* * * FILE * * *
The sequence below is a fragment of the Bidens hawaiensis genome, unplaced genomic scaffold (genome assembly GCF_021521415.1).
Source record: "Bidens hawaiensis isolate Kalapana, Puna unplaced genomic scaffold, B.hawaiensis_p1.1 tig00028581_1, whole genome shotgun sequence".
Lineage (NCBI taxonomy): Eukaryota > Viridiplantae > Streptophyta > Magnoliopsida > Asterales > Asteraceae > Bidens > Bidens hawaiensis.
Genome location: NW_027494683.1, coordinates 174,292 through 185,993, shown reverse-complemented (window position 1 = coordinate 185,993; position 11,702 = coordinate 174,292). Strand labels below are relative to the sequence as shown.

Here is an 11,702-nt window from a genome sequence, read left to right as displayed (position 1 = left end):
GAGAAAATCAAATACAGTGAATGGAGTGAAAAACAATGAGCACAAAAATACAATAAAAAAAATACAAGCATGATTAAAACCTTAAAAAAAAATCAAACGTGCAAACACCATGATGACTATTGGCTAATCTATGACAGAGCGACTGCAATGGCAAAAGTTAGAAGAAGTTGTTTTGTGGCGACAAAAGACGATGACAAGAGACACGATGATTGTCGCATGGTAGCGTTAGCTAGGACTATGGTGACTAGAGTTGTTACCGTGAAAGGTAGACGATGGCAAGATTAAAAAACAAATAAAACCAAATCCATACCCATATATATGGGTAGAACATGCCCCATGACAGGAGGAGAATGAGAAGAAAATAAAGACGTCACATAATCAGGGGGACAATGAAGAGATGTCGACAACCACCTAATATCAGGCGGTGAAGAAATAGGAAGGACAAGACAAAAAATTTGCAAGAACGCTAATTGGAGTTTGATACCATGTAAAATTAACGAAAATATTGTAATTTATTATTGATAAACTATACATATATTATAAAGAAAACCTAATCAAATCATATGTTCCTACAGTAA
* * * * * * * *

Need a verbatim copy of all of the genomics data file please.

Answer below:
The sequence below is a fragment of the Bidens hawaiensis genome, unplaced genomic scaffold (genome assembly GCF_021521415.1).
Source record: "Bidens hawaiensis isolate Kalapana, Puna unplaced genomic scaffold, B.hawaiensis_p1.1 tig00028581_1, whole genome shotgun sequence".
Lineage (NCBI taxonomy): Eukaryota > Viridiplantae > Streptophyta > Magnoliopsida > Asterales > Asteraceae > Bidens > Bidens hawaiensis.
Genome location: NW_027494683.1, coordinates 174,292 through 185,993, shown reverse-complemented (window position 1 = coordinate 185,993; position 11,702 = coordinate 174,292). Strand labels below are relative to the sequence as shown.

Here is an 11,702-nt window from a genome sequence, read left to right as displayed (position 1 = left end):
GAGAAAATCAAATACAGTGAATGGAGTGAAAAACAATGAGCACAAAAATACAATAAAAAAAATACAAGCATGATTAAAACCTTAAAAAAAAATCAAACGTGCAAACACCATGATGACTATTGGCTAATCTATGACAGAGCGACTGCAATGGCAAAAGTTAGAAGAAGTTGTTTTGTGGCGACAAAAGACGATGACAAGAGACACGATGATTGTCGCATGGTAGCGTTAGCTAGGACTATGGTGACTAGAGTTGTTACCGTGAAAGGTAGACGATGGCAAGATTAAAAAACAAATAAAACCAAATCCATACCCATATATATGGGTAGAACATGCCCCATGACAGGAGGAGAATGAGAAGAAAATAAAGACGTCACATAATCAGGGGGACAATGAAGAGATGTCGACAACCACCTAATATCAGGCGGTGAAGAAATAGGAAGGACAAGACAAAAAATTTGCAAGAACGCTAATTGGAGTTTGATACCATGTAAAATTAACGAAAATATTGTAATTTATTATTGATAAACTATACATATATTATAAAGAAAACCTAATCAAATCATATGTTCCTACAGTAA